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The Matthew Bible, also known as Matthew's Version, was first published in 1537 under the pseudonym "Thomas Matthew". It combined the New Testament of William Tyndale, and as much of the Old Testament as he had been able to translate before being captured and put to death, with the translations of Myles Coverdale as to the balance of the Old Testament and the Apocrypha, except the Apocryphal Prayer of Manasses. It is thus a vital link in the main sequence of English Bible translations.

Translation

Matthew's Bible was the combined work of three individuals, working from numerous sources in at least five different languages.

The entire New Testament (first published in 1526 and later revised), the Pentateuch and in David Daniell's view, the Books of Joshua, Judges, Ruth, First and Second Samuel, First and Second Kings, and First and Second Chronicles, were the work of William Tyndale. Tyndale worked directly from the Hebrew and Greek, occasionally consulting the Vulgate and Erasmus’s Latin version, and he used Luther's Bible for the prefaces, marginal notes and the biblical text. The use of the pseudonym "Thomas Matthew" resulted possibly from the need to conceal from Henry VIII the participation of Tyndale in the translation.

The remaining books of the Old Testament and the Apocrypha were the work of Myles Coverdale. Coverdale translated primarily from German and Latin sources. Historians often tend to treat Coverdale and Tyndale like competitors in a race to complete the monumental and arduous task of translating the biblical text. One is often credited to the exclusion of the other. In reality they knew each other and occasionally worked together. Foxe states that they were in Hamburgmarker translating the Pentateuch together as early as 1529.

The Prayer of Manasses was the work of John Rogers. Rogers translated from a French Bible printed two years earlier (in 1535). Rogers compiled the completed work and added the preface, some marginal notes, a calendar and almanac.

Of the three translators, two were burned at the stake. Tyndale was burned on 6 October 1536 in Vilvoordemarker, Belgiummarker. John Rogers was "tested by fire" on 4 February 1555 at Smithfieldmarker, England; the first to meet this fate under Mary I of England. Myles Coverdale was employed by Cromwell to work on the Great Bible of 1539, the first officially authorized English translation of the Bible.

Time and extensive scholastic scrutiny have judged Tyndale the most gifted of the three translators. Dr Westcott (in his History of the English Bible) states that "The history of our English Bible begins with the work of Tyndale and not with that of Wycliffe." The quality of his translations has also stood the test of time, coming relatively intact even into modern versions of the Bible. A. S. Herbert, Bible cataloguer, says of the Matthew Bible, "this version, which welds together the best work of Tyndale and Coverdale, is generally considered to be the real primary version of our English Bible". upon which later editions were based, including the Geneva Bible and King James Version. Professor David Daniell recounts that, "New Testament scholars Jon Nielson and Royal Skousen observed that previous estimates of Tyndale's contribution to the KJV 'have run from a high of up to 90% (Westcott) to a low of 18% (Butterworth)'. By a statistically accurate and appropriate method of sampling, based on eighteen portions of the Bible, they concluded that for the New Testament Tyndale's contribution is about 83% of the text, and in the Old Testament 76%.". Thus the Matthew Bible, though largely unrecognized, significantly shaped and influenced English Bible versions in the centuries that followed its first appearance.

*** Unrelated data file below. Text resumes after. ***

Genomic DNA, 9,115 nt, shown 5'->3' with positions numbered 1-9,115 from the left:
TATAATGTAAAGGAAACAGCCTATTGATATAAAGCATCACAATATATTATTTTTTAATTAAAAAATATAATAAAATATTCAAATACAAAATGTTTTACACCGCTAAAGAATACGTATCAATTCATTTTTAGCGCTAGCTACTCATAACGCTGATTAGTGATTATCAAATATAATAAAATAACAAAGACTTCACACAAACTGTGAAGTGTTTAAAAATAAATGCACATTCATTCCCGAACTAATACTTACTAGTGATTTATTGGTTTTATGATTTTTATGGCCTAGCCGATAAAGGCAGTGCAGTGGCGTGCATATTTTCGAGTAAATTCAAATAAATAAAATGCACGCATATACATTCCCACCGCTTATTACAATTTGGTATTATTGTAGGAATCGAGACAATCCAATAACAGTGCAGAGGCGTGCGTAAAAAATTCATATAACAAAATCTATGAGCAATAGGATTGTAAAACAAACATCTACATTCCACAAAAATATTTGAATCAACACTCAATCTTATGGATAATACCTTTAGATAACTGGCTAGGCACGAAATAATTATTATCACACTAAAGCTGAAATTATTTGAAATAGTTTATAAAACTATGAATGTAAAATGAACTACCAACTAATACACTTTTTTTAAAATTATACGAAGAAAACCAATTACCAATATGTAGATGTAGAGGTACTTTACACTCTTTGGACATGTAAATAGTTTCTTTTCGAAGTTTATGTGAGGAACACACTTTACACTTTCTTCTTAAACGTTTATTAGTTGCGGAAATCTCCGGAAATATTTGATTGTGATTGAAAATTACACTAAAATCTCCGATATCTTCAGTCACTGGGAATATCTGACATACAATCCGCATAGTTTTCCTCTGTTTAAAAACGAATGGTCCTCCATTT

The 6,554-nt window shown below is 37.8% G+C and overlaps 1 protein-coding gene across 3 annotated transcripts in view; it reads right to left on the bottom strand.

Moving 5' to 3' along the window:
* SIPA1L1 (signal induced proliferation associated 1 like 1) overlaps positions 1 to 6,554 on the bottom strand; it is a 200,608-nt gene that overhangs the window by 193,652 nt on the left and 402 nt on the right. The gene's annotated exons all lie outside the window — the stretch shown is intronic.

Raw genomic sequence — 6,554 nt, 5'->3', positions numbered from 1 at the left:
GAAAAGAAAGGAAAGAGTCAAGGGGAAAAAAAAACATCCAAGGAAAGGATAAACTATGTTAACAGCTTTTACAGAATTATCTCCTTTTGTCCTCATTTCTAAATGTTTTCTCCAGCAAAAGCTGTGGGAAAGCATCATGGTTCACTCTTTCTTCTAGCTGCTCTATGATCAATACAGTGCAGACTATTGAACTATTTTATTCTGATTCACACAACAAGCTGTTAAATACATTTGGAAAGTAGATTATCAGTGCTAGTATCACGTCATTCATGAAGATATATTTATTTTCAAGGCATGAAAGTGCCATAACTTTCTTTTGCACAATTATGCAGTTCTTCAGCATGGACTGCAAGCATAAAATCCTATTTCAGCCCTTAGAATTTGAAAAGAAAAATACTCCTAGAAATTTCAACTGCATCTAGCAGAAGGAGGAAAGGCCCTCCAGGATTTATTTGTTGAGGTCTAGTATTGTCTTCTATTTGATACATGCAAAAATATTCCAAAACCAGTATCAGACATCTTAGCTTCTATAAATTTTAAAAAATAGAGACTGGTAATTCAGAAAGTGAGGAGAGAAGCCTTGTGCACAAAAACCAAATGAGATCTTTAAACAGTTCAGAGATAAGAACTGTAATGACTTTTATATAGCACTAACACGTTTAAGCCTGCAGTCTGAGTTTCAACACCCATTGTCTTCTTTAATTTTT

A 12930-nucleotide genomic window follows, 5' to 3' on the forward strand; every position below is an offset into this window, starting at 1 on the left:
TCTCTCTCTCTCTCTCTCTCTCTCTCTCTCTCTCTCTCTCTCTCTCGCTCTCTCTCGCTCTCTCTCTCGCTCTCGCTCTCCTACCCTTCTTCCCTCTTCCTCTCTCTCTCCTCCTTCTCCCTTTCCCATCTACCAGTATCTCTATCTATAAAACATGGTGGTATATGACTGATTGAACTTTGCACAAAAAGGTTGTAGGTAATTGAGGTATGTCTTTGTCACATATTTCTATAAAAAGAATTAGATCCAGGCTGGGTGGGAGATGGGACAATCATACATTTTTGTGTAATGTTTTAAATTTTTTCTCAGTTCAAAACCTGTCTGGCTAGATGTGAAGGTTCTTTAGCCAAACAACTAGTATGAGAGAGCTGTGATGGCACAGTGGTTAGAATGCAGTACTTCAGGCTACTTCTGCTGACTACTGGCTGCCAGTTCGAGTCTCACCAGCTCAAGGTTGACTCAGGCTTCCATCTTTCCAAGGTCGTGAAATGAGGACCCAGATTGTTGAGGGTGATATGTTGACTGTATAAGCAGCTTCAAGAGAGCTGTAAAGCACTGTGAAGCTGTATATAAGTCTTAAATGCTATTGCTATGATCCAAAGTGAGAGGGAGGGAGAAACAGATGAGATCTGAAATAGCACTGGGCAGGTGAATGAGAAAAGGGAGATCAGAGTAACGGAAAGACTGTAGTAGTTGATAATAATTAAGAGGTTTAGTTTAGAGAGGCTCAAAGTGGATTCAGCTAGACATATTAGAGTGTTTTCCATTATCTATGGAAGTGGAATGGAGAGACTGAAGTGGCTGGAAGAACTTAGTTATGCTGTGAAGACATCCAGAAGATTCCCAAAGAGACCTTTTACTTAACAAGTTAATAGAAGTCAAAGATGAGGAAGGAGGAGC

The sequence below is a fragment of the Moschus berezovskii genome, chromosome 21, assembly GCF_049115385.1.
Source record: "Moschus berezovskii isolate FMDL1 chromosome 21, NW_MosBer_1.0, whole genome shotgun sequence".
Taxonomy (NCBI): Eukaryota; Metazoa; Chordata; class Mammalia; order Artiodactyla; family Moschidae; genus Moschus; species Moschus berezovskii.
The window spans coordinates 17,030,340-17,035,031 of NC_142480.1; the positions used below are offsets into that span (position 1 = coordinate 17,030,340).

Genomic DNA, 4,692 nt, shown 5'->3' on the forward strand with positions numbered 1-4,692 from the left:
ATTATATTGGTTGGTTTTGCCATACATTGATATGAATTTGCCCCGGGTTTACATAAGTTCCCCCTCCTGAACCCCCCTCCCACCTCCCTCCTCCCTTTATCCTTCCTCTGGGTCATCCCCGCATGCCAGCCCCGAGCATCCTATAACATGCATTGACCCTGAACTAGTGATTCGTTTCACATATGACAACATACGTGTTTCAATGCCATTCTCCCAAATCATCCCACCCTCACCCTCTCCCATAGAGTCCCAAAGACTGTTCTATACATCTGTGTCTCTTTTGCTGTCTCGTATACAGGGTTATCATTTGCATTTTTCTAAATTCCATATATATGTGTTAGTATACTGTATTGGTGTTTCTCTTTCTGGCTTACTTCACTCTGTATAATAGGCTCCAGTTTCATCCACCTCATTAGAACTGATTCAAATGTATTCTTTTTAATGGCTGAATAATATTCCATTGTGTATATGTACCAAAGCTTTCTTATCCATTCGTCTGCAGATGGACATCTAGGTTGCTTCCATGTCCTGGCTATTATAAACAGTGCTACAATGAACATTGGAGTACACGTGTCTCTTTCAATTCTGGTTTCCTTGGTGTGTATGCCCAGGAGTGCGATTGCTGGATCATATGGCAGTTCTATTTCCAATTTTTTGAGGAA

Printing

It is not known who printed the Matthew Bible (Herbert #34); it may have been Jacobus van Meteren in Antwerp. Later editions were printed in London; the last of four appeared in 1551 (Herbert #92).

Van Meteren's son, Emanuel stated in an affidavit dated 28 May 1609 that his father was "a furtherer of reformed religion, and he that caused the first Bible at his costes to be Englisshed by Mr Myles Coverdal in Andwarpmarker, the w’h his father, with Mr Edward Whytchurch, printed both in Parismarker and Londonmarker." Coverdale was employed as a translator by Jacobus van Meteren. Rogers began assisting the work around 1535, and married J. van Meteren's niece Adriana in the same year that the Matthew Bible was published (1537).

Literature

Bible editions


The Matthew's Bible. 1537 edition [Facsimile]. Peabody, Massachusetts, Hendrickson Publishers, 2009, ISBN 978-1-59856-349-8

Notes

References (general)

  • Herbert, A. S. (1968) Historical Catalogue of Printed Editions of the English Bible, 1525–1961. London: British and Foreign Bible Society; New York: American Bible Society ISBN 0-564-00130-9


See also



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